Series producer/director Carlo Massarella and his crew had to say a few prayers and be spot on with their filming to capture the journey of a church to its neighbouring parish.
Series producer/director Carlo Massarella and his crew had to say a few prayers and be spot on with their filming to capture the journey of a church to its neighbouring parish.

The invasion began at 5am. Thirty crew, a 50-strong choir, four cranes, two tractors, five quad bikes, plus pick-up trucks crammed with 10 camera kits congregated in the car park of Trinity church in Lincoln, Iowa. We hadn't pitched up for morning service. 'That truck is going to pull that church across the prairies?' asked a bewildered cameraman 'Yes,' I replied. 'And our mission is to chase it.' Welcome to the bizarre world of moving buildings.

The church, topped with a 100ft steeple, was set to embark on an epic 12-mile journey. Over the years, the church's congregation had dwindled from 250 to just 13. So the parishioners had raised the funds to move it to a town with more worshippers. With a truck on the front and 60 wheels underneath, 'house mover' Ron Holland boasted that the church could reach a top speed of 10mph. Filming its journey would be one almighty steeplechase.

Trinity was one of eight unwieldy structures ranging from houses to whole towns, whose relocation we were charting for Monster Moves. This four-part engineering series was commissioned by Justine Kershaw at Five and co-produced with National Geographic US & National Geographic Channels International.

A chance meeting with a seasoned 'shack dragger' in the US a few years ago led to the series idea. Over beer, he showed me startling pictures of mansions, hotels and lighthouses on wheels. He also told me how he'd lost the hair from the back of his head when the roof of a house he was 'riding' careered into live power lines. And how one of his workers had been crushed under a three-storey house that fell off a truck. The prospects of hanging out with these guys filled me with fascination and fear.

Each film inter-cuts the daredevil exploits of two teams hauling two huge structures. Real-time footage of them in action provides the drama, CGI illustrates the engineering problems they must solve, while timelapse photo-graphy of the buildings in motion offers eye-catching imagery.

We lived alongside the teams as they spent months preparing each structure for the road, capturing the daily dramas on Sony Z1 cameras. The most frightening incident involved a runaway crane. A Canadian team had called in the 40-ton machine to pull apart a house they had cut into four pieces to move. As we filmed the crane arrive, its brakes failed. It careered through the town, crashing through telegraph posts and only coming to a halt after hurtling into a railway bridge. Luckily no one was killed, but it was a chilling reminder of the hazards we faced.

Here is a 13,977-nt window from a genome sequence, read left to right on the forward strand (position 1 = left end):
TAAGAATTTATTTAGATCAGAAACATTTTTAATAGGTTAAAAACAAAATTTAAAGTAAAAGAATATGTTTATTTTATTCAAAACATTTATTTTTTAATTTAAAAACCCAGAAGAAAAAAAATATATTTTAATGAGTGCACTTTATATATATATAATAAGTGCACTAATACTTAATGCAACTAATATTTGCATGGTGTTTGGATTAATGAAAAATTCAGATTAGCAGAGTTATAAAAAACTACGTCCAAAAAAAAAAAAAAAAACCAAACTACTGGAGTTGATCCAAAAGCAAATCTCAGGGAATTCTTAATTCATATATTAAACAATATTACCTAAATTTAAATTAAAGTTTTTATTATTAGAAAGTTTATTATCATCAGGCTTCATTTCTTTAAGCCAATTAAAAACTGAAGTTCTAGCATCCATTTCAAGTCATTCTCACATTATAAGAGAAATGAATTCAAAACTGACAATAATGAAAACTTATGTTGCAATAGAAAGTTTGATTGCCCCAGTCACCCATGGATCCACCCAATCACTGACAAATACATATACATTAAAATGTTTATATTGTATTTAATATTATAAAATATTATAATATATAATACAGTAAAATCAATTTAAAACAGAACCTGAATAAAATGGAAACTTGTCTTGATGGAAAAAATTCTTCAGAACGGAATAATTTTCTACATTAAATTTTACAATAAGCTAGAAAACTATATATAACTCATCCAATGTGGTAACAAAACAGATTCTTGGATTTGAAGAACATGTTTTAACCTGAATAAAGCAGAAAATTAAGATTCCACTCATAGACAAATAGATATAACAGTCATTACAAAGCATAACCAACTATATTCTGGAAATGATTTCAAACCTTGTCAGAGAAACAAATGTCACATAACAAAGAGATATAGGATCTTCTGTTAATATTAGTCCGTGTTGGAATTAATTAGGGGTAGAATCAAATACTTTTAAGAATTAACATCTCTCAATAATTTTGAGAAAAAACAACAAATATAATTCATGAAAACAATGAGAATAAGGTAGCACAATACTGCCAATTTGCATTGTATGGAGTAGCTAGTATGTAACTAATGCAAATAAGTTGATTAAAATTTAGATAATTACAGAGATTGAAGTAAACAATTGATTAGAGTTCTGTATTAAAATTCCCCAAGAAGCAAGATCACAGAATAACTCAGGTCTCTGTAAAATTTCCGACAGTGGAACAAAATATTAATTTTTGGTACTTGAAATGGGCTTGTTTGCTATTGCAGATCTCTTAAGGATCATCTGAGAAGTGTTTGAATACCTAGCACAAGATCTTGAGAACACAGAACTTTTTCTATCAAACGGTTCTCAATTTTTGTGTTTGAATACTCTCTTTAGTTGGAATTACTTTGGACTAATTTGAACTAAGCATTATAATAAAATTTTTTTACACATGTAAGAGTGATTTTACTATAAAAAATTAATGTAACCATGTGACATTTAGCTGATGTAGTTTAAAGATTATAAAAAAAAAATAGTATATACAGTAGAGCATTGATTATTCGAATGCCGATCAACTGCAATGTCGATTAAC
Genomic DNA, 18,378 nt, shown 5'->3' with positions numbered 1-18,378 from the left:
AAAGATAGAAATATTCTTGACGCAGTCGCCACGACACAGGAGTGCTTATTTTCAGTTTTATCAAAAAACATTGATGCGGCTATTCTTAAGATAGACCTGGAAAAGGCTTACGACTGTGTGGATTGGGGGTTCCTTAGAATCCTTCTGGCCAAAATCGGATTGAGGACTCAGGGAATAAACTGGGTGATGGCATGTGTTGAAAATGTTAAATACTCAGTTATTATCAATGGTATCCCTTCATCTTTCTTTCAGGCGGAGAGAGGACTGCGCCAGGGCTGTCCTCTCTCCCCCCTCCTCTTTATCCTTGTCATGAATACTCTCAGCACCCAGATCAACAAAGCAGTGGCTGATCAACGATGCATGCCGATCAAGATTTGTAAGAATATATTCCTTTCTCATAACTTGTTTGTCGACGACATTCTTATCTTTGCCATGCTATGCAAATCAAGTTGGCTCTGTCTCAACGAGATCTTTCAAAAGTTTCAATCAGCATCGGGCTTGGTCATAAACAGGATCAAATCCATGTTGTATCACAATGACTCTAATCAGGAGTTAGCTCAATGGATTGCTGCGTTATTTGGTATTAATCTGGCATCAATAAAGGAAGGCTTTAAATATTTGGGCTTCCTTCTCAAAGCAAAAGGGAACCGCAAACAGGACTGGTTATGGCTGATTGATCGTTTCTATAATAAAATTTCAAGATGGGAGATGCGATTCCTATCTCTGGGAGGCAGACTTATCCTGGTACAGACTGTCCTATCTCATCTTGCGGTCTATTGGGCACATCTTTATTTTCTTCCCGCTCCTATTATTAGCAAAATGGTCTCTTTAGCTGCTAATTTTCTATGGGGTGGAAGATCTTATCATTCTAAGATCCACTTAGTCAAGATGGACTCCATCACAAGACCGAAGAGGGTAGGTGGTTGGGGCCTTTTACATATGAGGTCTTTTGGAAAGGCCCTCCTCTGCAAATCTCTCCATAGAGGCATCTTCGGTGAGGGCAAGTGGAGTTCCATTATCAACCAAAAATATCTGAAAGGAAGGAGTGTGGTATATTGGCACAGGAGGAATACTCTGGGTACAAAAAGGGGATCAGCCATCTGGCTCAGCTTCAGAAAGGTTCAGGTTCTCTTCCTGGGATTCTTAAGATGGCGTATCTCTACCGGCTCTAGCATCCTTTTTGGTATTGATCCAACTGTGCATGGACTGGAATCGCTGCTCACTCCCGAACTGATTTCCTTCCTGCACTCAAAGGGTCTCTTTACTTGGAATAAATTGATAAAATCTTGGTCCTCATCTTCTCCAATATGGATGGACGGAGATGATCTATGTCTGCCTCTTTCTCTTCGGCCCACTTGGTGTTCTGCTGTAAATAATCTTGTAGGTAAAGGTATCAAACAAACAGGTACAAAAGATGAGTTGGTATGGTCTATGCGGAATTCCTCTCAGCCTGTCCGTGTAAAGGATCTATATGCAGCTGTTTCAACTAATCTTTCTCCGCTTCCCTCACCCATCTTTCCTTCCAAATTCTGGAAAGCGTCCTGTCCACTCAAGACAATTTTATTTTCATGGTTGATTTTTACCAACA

The most challenging shoots were the moving days themselves. Ron warned us that Trinity church would rarely stop and could not go backwards. So there would be no respite or second takes.

We needed enough material from Trinity's trek to sustain 20 minutes of the film.

I researched the route more than 20 times with my assistant producer Bettina Truemper. Each time we'd spot more problems. How could the actuality crews shoot and walk non-stop for 12 miles in the summer heat? To convey the scale of the church, the timelapse crews needed to shoot above and away from the road in high cranes. But the surrounding fields were boggy. And with the church blocking the road, how would our cranes leapfrog from one spot to the next?

The shoot took four weeks to plan. Some quick maths told us we'd need a minimum of six HD timelapse crews and four Z1 actuality units to track our moving target.

With flags marking shooting spots in fields, runners on quad bikes to shuttle batteries and water, and tractors on standby to rescue any stricken cranes, the race began.

The church moved down off its perch at a snail's pace. Everyone feared that the steeple would topple. But once on the road, it hit 8mph. 'They're moving too fast, we're screwed,' radioed fellow producer Jamie Lochhead, struggling to keep up with the action at the rear of the church. The crane crews would never make it to all their spots in time.

Fortunately, the building ground to a halt at the foot of a steep hill. Ron's team went to find a tractor for extra pulling power. We caught our breath and the cranes lumbered across the fields. The operation resembled Desert Storm.

Negotiating the church around tight corners and over bridges took the rest of the day and provided us with strong material.

Our final challenge stood waiting near the finishing line. To mark the church's arrival into Manning, the local choir had collaborated with our musician, Dan Pemberton, to compose a special song. With a music stand gaffer-taped into the back of a pick- up truck, the fearless conductor roused the choir to drown out the clatter of machinery. Marching in front of the church, they chanted 'here it comes' as Trinity rolled into town providing a surreal end to the day, and a fitting finale for the film.
Monster Moves is a Windfall Films production and airs from Monday, 29 January at 8pm on Five.